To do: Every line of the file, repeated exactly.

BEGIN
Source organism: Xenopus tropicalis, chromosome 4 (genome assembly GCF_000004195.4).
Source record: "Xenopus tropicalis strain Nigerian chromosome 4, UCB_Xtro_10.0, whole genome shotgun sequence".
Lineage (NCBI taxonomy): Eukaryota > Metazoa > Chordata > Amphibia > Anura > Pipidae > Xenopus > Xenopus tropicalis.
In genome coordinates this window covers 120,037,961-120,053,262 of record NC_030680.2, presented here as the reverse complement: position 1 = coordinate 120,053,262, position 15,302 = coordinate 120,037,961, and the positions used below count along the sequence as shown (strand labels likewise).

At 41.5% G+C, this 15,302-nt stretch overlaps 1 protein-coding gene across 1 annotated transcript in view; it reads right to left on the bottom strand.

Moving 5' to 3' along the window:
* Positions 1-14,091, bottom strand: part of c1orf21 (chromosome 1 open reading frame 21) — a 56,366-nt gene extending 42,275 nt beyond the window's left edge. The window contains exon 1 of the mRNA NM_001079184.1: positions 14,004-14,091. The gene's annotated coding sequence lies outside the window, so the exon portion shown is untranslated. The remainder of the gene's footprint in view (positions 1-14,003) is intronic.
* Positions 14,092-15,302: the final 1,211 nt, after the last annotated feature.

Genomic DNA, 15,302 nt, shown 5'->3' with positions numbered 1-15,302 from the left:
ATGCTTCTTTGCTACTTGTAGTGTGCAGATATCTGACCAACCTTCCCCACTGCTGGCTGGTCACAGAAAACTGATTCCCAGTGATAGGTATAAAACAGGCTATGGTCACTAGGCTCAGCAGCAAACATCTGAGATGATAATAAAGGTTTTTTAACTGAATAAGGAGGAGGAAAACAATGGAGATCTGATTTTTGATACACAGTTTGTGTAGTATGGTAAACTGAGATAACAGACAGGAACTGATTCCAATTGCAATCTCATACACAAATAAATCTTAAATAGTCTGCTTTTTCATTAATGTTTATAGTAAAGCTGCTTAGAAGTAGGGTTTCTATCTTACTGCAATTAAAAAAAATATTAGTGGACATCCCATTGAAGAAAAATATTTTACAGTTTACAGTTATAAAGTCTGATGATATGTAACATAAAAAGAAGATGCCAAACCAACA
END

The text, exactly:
Source organism: Xenopus tropicalis, chromosome 4 (genome assembly GCF_000004195.4).
Source record: "Xenopus tropicalis strain Nigerian chromosome 4, UCB_Xtro_10.0, whole genome shotgun sequence".
Lineage (NCBI taxonomy): Eukaryota > Metazoa > Chordata > Amphibia > Anura > Pipidae > Xenopus > Xenopus tropicalis.
In genome coordinates this window covers 120,037,961-120,053,262 of record NC_030680.2, presented here as the reverse complement: position 1 = coordinate 120,053,262, position 15,302 = coordinate 120,037,961, and the positions used below count along the sequence as shown (strand labels likewise).

At 41.5% G+C, this 15,302-nt stretch overlaps 1 protein-coding gene across 1 annotated transcript in view; it reads right to left on the bottom strand.

Moving 5' to 3' along the window:
* Positions 1-14,091, bottom strand: part of c1orf21 (chromosome 1 open reading frame 21) — a 56,366-nt gene extending 42,275 nt beyond the window's left edge. The window contains exon 1 of the mRNA NM_001079184.1: positions 14,004-14,091. The gene's annotated coding sequence lies outside the window, so the exon portion shown is untranslated. The remainder of the gene's footprint in view (positions 1-14,003) is intronic.
* Positions 14,092-15,302: the final 1,211 nt, after the last annotated feature.

Genomic DNA, 15,302 nt, shown 5'->3' with positions numbered 1-15,302 from the left:
ATGCTTCTTTGCTACTTGTAGTGTGCAGATATCTGACCAACCTTCCCCACTGCTGGCTGGTCACAGAAAACTGATTCCCAGTGATAGGTATAAAACAGGCTATGGTCACTAGGCTCAGCAGCAAACATCTGAGATGATAATAAAGGTTTTTTAACTGAATAAGGAGGAGGAAAACAATGGAGATCTGATTTTTGATACACAGTTTGTGTAGTATGGTAAACTGAGATAACAGACAGGAACTGATTCCAATTGCAATCTCATACACAAATAAATCTTAAATAGTCTGCTTTTTCATTAATGTTTATAGTAAAGCTGCTTAGAAGTAGGGTTTCTATCTTACTGCAATTAAAAAAAATATTAGTGGACATCCCATTGAAGAAAAATATTTTACAGTTTACAGTTATAAAGTCTGATGATATGTAACATAAAAAGAAGATGCCAAACCAACA